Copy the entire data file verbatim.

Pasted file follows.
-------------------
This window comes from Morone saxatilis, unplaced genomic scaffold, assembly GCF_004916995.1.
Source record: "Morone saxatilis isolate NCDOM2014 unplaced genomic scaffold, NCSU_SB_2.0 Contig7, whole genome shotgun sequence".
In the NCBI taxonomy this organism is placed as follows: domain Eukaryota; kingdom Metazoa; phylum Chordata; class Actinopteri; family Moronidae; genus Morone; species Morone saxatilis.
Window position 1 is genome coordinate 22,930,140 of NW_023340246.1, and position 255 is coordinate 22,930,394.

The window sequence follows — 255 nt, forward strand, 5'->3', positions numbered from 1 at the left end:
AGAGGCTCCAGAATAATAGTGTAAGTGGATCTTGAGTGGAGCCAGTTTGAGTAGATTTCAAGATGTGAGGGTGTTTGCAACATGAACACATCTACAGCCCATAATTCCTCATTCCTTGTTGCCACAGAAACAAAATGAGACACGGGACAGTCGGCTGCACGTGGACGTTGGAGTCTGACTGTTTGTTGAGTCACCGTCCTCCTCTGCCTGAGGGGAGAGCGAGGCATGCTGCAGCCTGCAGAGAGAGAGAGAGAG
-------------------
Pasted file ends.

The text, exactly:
This window comes from Morone saxatilis, unplaced genomic scaffold, assembly GCF_004916995.1.
Source record: "Morone saxatilis isolate NCDOM2014 unplaced genomic scaffold, NCSU_SB_2.0 Contig7, whole genome shotgun sequence".
In the NCBI taxonomy this organism is placed as follows: domain Eukaryota; kingdom Metazoa; phylum Chordata; class Actinopteri; family Moronidae; genus Morone; species Morone saxatilis.
Window position 1 is genome coordinate 22,930,140 of NW_023340246.1, and position 255 is coordinate 22,930,394.

The window sequence follows — 255 nt, forward strand, 5'->3', positions numbered from 1 at the left end:
AGAGGCTCCAGAATAATAGTGTAAGTGGATCTTGAGTGGAGCCAGTTTGAGTAGATTTCAAGATGTGAGGGTGTTTGCAACATGAACACATCTACAGCCCATAATTCCTCATTCCTTGTTGCCACAGAAACAAAATGAGACACGGGACAGTCGGCTGCACGTGGACGTTGGAGTCTGACTGTTTGTTGAGTCACCGTCCTCCTCTGCCTGAGGGGAGAGCGAGGCATGCTGCAGCCTGCAGAGAGAGAGAGAGAG